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The Complete Vocabulary Builder Workbook

indifferent

IPA

How to pronounce indifferent (audio)

Dictionary definition of indifferent

Describing a state of apathy, lack of interest, or impartiality towards a particular person, thing, situation, or outcome.
"She was indifferent to the latest fashion trends."

Detailed meaning of indifferent

When someone is described as indifferent, it means they exhibit a disinterest or detachment, showing neither strong approval nor strong disapproval. Indifference can manifest as a lack of emotional investment or concern, often resulting in a neutral or unresponsive attitude. It signifies a certain level of detachment from the matter at hand and can be indicative of a person's indifference to the outcome or consequences. However, it's important to note that indifference doesn't always imply callousness; it can also reflect a deliberate choice to remain neutral or uninvolved in certain matters.

Example sentences containing indifferent

1. He was indifferent to the rain, continuing his walk as if nothing was out of the ordinary.
2. The waiter seemed indifferent to our requests, never meeting our eyes.
3. She tried to appear indifferent, but her face betrayed her worry.
4. His indifferent attitude towards schoolwork was starting to affect his grades.
5. The cat glanced at the toy mouse with an indifferent expression, preferring to continue its nap.
6. The crowd reacted to the announcement with an indifferent murmur.

History and etymology of indifferent

The adjective 'indifferent' has its origins in Latin. It is derived from the Latin word 'indifferentem,' which is a combination of 'in' (not) and 'differens' (differing or making a difference). In its original Latin form, it meant 'not making a difference' or 'having no preference.' Over time, as Latin evolved into Old French and then into Middle English, the term 'indifferent' came to describe a state of apathy, lack of interest, or impartiality towards a particular person, thing, situation, or outcome. When someone is described as 'indifferent,' it suggests a disinterest or neutrality, emphasizing that they do not favor one option over another. The etymology of 'indifferent' reflects the idea of not being swayed by differences or preferences, highlighting a state of emotional detachment or impartiality.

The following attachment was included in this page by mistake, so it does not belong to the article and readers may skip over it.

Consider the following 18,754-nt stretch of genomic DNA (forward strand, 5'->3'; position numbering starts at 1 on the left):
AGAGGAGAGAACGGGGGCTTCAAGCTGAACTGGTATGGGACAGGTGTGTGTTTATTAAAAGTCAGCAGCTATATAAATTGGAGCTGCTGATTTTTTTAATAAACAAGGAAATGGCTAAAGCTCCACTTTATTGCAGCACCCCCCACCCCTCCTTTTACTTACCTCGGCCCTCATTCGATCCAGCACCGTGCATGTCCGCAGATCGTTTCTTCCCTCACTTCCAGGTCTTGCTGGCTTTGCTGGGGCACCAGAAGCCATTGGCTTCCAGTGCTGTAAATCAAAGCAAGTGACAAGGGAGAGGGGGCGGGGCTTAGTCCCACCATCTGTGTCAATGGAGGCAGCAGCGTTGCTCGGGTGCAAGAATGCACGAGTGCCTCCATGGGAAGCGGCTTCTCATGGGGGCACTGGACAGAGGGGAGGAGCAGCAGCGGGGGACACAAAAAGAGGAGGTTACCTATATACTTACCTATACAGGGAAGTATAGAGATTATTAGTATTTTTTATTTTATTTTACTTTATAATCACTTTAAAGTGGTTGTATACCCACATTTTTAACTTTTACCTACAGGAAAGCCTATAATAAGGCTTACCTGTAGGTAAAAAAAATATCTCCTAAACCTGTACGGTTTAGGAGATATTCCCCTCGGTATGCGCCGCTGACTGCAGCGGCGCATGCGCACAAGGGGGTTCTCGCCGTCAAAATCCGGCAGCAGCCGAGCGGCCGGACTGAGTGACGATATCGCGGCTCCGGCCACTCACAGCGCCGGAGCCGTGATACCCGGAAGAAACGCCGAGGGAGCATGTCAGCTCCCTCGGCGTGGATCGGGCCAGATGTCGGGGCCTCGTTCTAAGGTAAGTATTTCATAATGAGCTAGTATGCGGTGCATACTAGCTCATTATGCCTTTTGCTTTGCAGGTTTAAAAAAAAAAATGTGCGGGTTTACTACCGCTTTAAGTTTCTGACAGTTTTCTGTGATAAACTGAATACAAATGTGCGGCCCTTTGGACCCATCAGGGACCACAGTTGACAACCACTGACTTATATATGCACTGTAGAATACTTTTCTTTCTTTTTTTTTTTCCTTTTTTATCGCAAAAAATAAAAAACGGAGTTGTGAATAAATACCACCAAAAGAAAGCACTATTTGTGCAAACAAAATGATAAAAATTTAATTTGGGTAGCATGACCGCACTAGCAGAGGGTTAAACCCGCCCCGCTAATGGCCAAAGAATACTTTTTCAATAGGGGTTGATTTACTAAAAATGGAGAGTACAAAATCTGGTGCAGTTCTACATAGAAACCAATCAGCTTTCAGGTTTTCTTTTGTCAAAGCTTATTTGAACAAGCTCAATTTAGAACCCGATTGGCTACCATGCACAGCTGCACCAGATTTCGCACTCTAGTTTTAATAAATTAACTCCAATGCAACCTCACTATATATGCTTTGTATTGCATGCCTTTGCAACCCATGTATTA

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Further usage examples of indifferent

1. Though she told him about her promotion, he responded with an indifferent shrug.
2. The indifferent sky showed no signs of the storm that had just passed.
3. They were largely indifferent to the political happenings, focusing instead on their daily routines.
4. With an indifferent gesture, he pushed the pile of letters aside.
5. Her indifferent facade did little to mask the pain she felt inside.
6. The sunset was indifferent to the chaos of the city beneath it.
7. He answered my question with an indifferent nod, his mind clearly elsewhere.
8. Despite the urgency of the situation, she remained strangely indifferent.
9. The indifferent response to his performance disappointed the young comedian.
10. Her indifferent tone was in stark contrast to the severity of the situation.
11. Despite the heated debate around him, he remained oddly indifferent.
12. She gave an indifferent glance at the mirror before leaving the house.
13. His indifferent acceptance of the punishment surprised everyone.
14. With an indifferent air, she flipped through the pages of the old book.

cool,disinterested,heedless,inattentive,uncaring,unconcerned,unemotional,uninterested

eb68db_7e80497287e0427faa4e1b10fc089e8e.mp3

uninterested, concerned, attentive, interested

aloof,apathetic,blasé,detached,insouciant,neutral,nonchalant

Apathy and Indifference, Middle School 11, Lethargy and Hopelessness

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